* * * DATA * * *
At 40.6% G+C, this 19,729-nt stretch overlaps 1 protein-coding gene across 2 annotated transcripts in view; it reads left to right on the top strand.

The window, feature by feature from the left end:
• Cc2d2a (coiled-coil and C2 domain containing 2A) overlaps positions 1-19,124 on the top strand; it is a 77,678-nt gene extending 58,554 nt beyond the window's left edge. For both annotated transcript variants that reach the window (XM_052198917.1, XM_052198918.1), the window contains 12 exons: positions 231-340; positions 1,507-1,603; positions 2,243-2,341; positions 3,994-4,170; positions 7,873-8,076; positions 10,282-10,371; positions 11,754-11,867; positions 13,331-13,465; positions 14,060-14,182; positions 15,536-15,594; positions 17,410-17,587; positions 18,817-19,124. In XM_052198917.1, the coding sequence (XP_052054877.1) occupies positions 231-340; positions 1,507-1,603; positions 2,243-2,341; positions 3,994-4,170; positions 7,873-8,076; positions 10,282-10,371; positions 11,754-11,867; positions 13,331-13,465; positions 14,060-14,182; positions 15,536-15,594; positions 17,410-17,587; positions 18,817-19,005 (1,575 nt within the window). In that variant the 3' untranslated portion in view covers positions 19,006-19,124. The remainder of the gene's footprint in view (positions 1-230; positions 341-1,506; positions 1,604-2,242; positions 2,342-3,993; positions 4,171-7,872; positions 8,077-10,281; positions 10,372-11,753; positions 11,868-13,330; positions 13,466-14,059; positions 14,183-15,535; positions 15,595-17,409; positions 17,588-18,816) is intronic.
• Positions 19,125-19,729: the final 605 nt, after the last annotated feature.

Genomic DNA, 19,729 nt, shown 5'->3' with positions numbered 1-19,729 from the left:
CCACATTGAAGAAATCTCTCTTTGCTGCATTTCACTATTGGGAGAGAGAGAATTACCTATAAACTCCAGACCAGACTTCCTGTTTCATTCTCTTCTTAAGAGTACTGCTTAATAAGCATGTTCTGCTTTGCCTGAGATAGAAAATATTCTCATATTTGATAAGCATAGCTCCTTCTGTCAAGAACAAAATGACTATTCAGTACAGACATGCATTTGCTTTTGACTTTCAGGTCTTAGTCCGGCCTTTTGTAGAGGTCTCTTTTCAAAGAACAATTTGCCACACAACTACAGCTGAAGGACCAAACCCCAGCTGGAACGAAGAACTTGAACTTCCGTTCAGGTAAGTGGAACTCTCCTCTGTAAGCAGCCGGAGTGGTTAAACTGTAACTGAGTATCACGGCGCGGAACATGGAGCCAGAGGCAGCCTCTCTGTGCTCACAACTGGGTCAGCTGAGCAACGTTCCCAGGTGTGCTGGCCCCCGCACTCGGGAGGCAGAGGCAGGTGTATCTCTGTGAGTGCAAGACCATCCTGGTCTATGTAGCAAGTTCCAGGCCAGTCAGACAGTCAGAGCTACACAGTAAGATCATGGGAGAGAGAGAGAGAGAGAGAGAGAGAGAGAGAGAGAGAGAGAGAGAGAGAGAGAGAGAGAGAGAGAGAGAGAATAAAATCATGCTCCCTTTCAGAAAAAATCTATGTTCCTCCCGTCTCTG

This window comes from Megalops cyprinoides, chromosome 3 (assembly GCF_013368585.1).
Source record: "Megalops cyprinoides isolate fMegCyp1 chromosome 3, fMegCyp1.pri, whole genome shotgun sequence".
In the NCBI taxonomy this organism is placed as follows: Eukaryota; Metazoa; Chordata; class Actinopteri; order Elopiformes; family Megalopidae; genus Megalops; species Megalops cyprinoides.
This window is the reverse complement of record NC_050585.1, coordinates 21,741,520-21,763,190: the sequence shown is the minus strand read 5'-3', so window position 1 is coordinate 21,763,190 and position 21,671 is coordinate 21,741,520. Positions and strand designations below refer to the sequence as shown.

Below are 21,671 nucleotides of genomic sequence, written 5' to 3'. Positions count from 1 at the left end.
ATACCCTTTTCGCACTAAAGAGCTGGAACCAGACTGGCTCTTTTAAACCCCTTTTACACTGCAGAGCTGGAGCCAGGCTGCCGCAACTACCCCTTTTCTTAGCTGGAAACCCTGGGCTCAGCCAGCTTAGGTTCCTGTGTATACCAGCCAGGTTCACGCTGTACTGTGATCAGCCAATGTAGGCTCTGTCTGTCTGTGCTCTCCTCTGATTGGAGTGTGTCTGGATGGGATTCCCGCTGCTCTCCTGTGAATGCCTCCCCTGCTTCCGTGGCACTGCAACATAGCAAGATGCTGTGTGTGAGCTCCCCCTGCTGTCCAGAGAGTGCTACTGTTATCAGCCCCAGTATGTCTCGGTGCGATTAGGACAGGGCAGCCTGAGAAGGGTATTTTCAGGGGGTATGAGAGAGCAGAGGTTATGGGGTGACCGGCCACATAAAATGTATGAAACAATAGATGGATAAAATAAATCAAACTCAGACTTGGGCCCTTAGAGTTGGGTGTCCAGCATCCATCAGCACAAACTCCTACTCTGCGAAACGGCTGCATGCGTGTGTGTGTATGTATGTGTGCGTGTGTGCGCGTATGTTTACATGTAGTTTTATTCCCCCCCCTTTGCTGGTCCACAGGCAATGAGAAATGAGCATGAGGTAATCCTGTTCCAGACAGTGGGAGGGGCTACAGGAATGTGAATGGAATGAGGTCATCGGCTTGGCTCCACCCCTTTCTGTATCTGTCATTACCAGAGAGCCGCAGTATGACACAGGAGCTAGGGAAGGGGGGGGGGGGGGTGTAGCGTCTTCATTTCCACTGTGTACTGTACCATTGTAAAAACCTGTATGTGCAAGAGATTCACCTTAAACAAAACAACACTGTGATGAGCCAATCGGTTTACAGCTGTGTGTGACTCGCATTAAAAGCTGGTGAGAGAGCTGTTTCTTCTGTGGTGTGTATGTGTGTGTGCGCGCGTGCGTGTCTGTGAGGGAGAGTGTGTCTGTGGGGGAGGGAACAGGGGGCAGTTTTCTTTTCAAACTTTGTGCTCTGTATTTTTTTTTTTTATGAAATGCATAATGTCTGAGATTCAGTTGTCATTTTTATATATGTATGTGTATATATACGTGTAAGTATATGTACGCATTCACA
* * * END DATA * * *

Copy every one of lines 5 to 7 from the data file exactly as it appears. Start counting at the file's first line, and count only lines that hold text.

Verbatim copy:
Genomic DNA, 19,729 nt, shown 5'->3' with positions numbered 1-19,729 from the left:
CCACATTGAAGAAATCTCTCTTTGCTGCATTTCACTATTGGGAGAGAGAGAATTACCTATAAACTCCAGACCAGACTTCCTGTTTCATTCTCTTCTTAAGAGTACTGCTTAATAAGCATGTTCTGCTTTGCCTGAGATAGAAAATATTCTCATATTTGATAAGCATAGCTCCTTCTGTCAAGAACAAAATGACTATTCAGTACAGACATGCATTTGCTTTTGACTTTCAGGTCTTAGTCCGGCCTTTTGTAGAGGTCTCTTTTCAAAGAACAATTTGCCACACAACTACAGCTGAAGGACCAAACCCCAGCTGGAACGAAGAACTTGAACTTCCGTTCAGGTAAGTGGAACTCTCCTCTGTAAGCAGCCGGAGTGGTTAAACTGTAACTGAGTATCACGGCGCGGAACATGGAGCCAGAGGCAGCCTCTCTGTGCTCACAACTGGGTCAGCTGAGCAACGTTCCCAGGTGTGCTGGCCCCCGCACTCGGGAGGCAGAGGCAGGTGTATCTCTGTGAGTGCAAGACCATCCTGGTCTATGTAGCAAGTTCCAGGCCAGTCAGACAGTCAGAGCTACACAGTAAGATCATGGGAGAGAGAGAGAGAGAGAGAGAGAGAGAGAGAGAGAGAGAGAGAGAGAGAGAGAGAGAGAGAGAGAGAGAGAATAAAATCATGCTCCCTTTCAGAAAAAATCTATGTTCCTCCCGTCTCTG

This window comes from Megalops cyprinoides, chromosome 3 (assembly GCF_013368585.1).